Concrete seems to be having a long, lingering moment, a riposte to decades of disdain, disgust and general disinterest. Why is it that the spectacular forms and structures of the 50s, 60s and 70s have failed to win themselves any favours with the public? Perhaps the architects of the era didn't help matters by appearing aloof and detached from the general population, apparently committed to concrete for ideological and aesthetic reasons. As a result, concrete is still a hard sell for the masses.
Barnabas Calder aims to address this narrative. His book, Raw Concrete, has been many years in the making. 'The original inspiration was to break it to a disagreeing world that there was some value in this stuff,' he admits. Yet as he researched, Brutalism started trending and a groundswell of support started bubbling up. As a result, Raw Concrete is the latest in a small library of books that are predicated first and foremost on concrete's undeniable aesthetic strength – especially in the hands of a skilled photographer.
Calder's emphasis shifted to examining the circumstances of concrete's high period of design and what, if anything, it means. 'It's the last period in which the increase in wealth wasn't undermined by self doubt,' Calder explains of the 1970s. In the UK at least, investment in housing, education and culture saw a huge expansion. Although he admits to a certain amount of 'terrifying destruction' to facilitate the new world, concrete spearheaded this change. As Calder tells it, concrete is not about austerity, but innovation and prosperity. 'It's still both misunderstood and wildly underestimated,' he says with some frustration, 'the period produced masterpieces equal to anything else produced in architecture.'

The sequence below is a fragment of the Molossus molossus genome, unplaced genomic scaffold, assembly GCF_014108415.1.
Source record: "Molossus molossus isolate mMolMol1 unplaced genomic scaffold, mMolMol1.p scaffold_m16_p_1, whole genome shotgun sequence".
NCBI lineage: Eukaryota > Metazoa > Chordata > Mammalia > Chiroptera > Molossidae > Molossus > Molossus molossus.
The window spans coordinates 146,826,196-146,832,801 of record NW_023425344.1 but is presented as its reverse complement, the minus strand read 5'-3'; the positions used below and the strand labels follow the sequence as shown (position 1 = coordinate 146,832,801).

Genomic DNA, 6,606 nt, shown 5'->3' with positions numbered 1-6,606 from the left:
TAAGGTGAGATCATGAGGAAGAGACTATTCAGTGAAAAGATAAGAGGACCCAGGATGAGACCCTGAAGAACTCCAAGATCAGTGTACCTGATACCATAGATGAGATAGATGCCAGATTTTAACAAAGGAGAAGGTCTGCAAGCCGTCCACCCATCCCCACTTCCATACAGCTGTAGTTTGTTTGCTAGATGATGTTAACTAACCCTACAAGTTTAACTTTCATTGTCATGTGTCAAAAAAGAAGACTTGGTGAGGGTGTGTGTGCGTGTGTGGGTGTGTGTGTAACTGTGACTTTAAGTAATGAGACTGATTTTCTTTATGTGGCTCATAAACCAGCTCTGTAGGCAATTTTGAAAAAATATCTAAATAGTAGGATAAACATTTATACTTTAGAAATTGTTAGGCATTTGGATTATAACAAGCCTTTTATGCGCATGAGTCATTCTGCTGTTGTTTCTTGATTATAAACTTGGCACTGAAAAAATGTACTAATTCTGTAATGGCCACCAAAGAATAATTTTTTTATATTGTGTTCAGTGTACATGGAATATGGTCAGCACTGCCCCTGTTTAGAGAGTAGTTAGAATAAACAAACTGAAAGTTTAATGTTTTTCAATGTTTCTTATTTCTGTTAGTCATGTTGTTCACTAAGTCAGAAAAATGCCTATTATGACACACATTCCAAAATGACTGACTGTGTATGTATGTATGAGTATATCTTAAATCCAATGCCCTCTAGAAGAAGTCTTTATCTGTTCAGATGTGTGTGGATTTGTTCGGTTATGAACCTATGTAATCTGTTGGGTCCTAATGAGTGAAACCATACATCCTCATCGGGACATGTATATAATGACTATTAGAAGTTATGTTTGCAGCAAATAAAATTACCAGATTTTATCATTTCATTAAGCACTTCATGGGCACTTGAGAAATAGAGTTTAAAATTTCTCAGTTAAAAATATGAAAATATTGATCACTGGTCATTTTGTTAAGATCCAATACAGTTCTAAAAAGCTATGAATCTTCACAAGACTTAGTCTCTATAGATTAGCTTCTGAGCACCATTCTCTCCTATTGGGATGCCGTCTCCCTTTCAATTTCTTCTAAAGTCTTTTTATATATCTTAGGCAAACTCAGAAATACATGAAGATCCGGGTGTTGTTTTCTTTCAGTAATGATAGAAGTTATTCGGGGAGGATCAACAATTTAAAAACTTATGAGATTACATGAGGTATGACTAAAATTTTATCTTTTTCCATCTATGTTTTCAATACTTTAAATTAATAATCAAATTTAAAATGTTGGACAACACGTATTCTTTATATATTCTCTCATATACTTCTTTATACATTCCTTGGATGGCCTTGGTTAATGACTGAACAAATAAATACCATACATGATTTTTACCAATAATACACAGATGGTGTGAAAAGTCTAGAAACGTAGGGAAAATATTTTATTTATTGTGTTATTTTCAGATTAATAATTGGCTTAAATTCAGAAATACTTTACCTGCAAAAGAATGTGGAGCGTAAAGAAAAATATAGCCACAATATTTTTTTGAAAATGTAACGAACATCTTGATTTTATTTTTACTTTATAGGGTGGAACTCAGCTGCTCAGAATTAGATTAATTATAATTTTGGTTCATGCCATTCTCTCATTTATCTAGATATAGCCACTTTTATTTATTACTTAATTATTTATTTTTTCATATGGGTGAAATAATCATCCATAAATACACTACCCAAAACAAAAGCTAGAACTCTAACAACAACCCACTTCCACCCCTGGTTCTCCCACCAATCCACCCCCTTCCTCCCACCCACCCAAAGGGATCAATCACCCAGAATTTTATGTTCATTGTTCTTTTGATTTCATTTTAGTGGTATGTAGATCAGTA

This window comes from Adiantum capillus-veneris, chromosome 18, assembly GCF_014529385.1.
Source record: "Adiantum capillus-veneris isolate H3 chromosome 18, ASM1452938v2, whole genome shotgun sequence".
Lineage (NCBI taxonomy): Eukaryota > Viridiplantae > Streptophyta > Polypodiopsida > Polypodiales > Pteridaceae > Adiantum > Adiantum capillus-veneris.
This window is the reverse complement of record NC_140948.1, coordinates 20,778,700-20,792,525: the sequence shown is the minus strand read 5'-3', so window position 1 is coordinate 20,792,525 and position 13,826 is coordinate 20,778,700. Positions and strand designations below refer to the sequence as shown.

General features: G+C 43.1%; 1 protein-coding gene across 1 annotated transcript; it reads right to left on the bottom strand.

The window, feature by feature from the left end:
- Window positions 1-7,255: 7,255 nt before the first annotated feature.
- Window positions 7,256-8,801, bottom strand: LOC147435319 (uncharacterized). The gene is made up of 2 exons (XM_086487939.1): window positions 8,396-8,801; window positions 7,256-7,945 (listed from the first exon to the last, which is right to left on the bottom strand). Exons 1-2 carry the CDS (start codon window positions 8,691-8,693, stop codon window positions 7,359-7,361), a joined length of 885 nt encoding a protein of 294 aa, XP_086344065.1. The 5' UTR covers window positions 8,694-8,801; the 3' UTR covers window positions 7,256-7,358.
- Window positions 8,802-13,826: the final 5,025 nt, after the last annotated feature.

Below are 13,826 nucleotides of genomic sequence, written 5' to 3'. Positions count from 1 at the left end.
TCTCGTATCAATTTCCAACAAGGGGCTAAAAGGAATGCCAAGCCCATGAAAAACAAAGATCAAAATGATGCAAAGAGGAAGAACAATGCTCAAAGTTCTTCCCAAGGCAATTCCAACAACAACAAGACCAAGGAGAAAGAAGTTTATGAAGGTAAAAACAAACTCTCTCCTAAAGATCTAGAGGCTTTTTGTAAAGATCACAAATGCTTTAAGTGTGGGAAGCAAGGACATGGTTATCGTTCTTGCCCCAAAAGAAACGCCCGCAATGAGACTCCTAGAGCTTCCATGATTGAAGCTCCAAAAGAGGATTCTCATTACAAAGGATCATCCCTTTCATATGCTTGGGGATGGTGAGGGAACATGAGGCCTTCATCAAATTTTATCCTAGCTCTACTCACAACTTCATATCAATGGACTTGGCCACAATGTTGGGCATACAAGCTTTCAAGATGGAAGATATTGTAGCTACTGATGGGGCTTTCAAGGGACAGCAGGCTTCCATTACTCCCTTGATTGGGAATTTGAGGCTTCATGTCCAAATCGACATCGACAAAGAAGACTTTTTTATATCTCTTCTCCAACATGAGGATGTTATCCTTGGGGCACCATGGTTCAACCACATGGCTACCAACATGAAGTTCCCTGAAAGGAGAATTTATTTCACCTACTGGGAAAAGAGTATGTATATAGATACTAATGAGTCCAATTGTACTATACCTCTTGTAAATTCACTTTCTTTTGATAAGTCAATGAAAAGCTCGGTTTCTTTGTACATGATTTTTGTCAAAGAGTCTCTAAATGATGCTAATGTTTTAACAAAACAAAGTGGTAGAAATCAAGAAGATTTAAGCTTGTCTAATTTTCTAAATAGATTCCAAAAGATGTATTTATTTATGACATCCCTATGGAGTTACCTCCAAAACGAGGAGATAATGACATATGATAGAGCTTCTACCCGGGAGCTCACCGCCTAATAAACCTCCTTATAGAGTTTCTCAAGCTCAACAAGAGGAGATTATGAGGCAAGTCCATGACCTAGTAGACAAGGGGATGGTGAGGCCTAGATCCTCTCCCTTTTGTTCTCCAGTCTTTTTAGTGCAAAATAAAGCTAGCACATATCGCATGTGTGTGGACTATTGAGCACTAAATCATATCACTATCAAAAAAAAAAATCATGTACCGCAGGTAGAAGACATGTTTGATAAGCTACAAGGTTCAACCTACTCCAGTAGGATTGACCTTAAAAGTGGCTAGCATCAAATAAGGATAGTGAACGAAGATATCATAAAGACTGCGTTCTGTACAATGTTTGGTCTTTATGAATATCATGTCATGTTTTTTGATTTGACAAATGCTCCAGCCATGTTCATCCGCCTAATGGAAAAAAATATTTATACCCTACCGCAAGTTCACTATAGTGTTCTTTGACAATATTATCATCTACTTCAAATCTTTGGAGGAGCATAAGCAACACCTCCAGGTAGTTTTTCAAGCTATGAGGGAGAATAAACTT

Raw Concrete is still first and foremost a personal journey through some signature places and spaces, exploring Calder's own experiences as well as the story behind the construction of some of the major slices of concrete landscape – the Barbican, the South Bank, the National Theatre. Despite the revival, concrete might never be fully appreciated. It acts as a form of landscape, both literal and mental, yet is something not everyone is willing to surrender to. It's this all-encompassing facet of the material that is frequently held against it, dismissed as the concrete jungle, with overwhelming cliffs and aggressive atmosphere, a visual language of fortifications and bunkers, war and defence.
Calder's book reveals the inherent humanism of Goldfinger, Lasdun, et al, of the people behind the perceived arrogance. His contention is that 'the best Brutalist architecture turns necessity into the sublime' and it's true that the confidence of these buildings has rarely been seen since.
Yet ultimately Brutalism's break out moment still hasn't endured it to the masses – just because a building adorns a tea-towel doesn't make it universally admired. Raw Concrete might not win over any hearts and minds, but we would do well to absorb the central thesis – that the products of innovation and confidence still have much to teach us – as self-doubt continues to creep into the national conversation.